A comprehensive and systematic examination of those documents could give U.S. intelligence officials—and eventually the American public—a better understanding of al Qaeda’s leadership, its affiliates, its recruitment efforts, its methods of communication; a better understanding, that is, of the enemy America has fought for over a decade now, at a cost of trillions of dollars and thousands of American lives. 

Incredibly, such a comprehensive study—a thorough “document exploitation,” in the parlance of the intelligence community—never took place. The Weekly Standard has spoken to more than two dozen individuals with knowledge of the U.S. government’s handling of the bin Laden documents. And on that, there is widespread agreement.

“They haven’t done anything close to a full exploitation,” says Derek Harvey, a former senior intelligence analyst with the Defense Intelligence Agency and ex-director of the Afghanistan-Pakistan Center of Excellence at U.S. Central Command (CENTCOM). 

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O admitted he lied in order to get elected.  Those were his words.   The libtards and fraud got him elected. 

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CONFUSION:   Pelosi Says Constitution Spells Out ‘Two Co-Equal Branches’ Of Government

No Nancy. No.

House Speaker Nancy Pelosi must be taking night classes at the Alexandria Ocasio-Cortez School of Government.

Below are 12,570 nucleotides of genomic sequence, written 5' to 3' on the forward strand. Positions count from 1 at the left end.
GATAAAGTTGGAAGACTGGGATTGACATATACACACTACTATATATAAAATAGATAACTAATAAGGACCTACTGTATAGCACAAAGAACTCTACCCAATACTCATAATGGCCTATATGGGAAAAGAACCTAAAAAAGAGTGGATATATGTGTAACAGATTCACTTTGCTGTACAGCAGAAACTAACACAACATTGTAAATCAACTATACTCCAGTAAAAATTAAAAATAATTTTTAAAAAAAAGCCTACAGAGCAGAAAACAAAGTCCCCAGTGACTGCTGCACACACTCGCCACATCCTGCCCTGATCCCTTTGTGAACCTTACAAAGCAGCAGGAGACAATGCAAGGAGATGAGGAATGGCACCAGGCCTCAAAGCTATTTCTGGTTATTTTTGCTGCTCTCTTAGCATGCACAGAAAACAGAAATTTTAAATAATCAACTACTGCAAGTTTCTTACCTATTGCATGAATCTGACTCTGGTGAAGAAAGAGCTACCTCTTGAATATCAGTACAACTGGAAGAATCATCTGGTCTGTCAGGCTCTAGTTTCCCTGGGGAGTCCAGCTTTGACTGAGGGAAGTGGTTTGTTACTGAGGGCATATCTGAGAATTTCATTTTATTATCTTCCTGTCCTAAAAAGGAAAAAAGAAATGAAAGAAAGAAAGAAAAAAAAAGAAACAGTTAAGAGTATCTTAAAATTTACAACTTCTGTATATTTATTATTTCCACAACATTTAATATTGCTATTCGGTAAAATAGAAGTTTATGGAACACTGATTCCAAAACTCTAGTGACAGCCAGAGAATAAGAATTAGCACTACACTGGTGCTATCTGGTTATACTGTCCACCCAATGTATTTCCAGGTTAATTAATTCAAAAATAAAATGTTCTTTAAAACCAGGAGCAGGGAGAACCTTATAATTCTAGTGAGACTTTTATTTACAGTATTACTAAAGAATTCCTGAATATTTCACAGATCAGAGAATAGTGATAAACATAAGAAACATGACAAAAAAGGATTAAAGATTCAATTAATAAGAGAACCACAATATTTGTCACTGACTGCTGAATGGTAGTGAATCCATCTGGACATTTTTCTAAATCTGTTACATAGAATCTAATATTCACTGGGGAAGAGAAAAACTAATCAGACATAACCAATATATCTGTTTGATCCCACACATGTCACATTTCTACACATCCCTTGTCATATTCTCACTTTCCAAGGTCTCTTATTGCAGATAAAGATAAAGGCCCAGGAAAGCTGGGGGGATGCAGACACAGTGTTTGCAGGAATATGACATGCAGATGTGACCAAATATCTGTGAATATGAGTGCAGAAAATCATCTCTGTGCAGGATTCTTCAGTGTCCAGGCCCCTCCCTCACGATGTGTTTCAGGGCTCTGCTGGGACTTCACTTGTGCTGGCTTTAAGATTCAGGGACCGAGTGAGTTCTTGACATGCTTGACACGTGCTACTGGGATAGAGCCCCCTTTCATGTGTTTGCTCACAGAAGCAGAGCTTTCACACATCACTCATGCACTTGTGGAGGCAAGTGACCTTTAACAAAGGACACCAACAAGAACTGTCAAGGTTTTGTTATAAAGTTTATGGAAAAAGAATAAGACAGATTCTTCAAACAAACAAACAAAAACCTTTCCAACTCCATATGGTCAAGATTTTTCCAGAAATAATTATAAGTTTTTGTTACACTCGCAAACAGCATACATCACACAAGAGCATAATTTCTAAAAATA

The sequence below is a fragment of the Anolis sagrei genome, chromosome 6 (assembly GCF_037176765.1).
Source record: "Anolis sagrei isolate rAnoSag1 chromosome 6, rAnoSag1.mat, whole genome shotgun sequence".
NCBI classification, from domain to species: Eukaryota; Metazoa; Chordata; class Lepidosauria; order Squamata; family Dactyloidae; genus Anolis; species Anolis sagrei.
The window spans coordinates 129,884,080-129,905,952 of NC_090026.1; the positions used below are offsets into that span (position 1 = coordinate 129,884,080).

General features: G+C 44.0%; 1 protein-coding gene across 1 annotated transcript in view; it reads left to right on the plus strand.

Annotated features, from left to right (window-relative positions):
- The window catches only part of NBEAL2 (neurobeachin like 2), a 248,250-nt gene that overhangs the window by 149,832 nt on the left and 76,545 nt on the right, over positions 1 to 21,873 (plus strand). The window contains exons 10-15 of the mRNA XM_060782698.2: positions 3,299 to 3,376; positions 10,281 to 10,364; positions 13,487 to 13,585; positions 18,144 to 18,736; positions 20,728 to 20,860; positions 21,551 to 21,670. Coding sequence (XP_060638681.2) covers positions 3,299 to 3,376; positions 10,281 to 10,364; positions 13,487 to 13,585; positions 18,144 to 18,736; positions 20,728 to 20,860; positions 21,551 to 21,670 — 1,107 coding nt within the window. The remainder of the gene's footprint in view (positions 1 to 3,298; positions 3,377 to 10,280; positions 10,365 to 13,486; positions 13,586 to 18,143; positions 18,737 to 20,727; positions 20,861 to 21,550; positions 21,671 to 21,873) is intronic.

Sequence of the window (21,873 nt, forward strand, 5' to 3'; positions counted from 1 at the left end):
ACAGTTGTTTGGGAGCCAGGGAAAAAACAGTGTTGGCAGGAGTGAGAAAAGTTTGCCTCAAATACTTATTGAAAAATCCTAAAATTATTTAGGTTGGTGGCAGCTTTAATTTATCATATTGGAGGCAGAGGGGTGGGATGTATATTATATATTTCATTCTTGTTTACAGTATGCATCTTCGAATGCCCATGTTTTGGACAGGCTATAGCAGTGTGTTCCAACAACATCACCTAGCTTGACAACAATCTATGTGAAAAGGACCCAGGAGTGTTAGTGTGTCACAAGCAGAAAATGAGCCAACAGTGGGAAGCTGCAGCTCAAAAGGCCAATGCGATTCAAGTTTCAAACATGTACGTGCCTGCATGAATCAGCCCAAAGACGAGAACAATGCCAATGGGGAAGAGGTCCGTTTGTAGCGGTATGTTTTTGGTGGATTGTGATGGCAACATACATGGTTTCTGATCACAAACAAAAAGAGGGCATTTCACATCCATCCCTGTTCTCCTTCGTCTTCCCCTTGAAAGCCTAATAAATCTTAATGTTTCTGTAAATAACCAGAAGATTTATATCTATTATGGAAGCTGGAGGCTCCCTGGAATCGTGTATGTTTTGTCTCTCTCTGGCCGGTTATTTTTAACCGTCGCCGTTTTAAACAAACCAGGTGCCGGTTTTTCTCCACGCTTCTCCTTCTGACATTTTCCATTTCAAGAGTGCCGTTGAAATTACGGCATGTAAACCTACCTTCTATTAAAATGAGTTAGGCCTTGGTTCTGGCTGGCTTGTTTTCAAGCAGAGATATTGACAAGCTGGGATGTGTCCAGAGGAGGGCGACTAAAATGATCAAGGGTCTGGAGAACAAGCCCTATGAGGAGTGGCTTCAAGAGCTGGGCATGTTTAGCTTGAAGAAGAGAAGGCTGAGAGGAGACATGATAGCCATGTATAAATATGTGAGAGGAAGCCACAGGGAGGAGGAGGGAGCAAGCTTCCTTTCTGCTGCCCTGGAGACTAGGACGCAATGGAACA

Pelosi, the 79-year-old third-highest ranking official in the U.S. government, was speaking to the Center for American Progress today when she mistakenly said there are “two co-equal branches” of government, before correcting herself to say there are three.

Watch:

“First of all, let me just say, we take an oath of office to protect and defend the Constitution of the United States,” Pelosi said.

“Democrats take that oath seriously, and we are committed to honoring our oath of office. I’m not sure that our Republican colleagues share that commitment, and I’m not sure that the president of the United States does, too,” she claimed.

“So, in light of the fact that the beauty of the Constitution is a system of checks and balances— two co-equal branches— three co-equal branches of government,” she corrected with a laugh.

“A check and balance on each other,” she continued. “Con— Constitution spells out the pri— pa, uh, the duties of Congress and one of them is oversight of the president of the United States, another one of them is to impeach the president of the United States,” Pelosi said.

In November, Alexandria Ocasio-Cortez rallied supporters on Facebook to pitch in and help Democrats take back “all three chambers of Congress.”

“…the Progressive movement works and it wins in all districts…If we work our butts off to make sure that we take back all three chambers of Congress– three chambers of government…,” she said during the virtual appearance.

She clarified that she meant the “presidency, the Senate and the House.”

According to the Constitution, the three branches of government are the legislative, executive and judicial.

Below: Nancy Pelosi is continuing to promote the false narrative that President Trump is involved in a cover-up and therefore may be guilty of an impeachable offense. Millie Weaver joins Alex to break down the propaganda being used to overturn the democratic election of 2016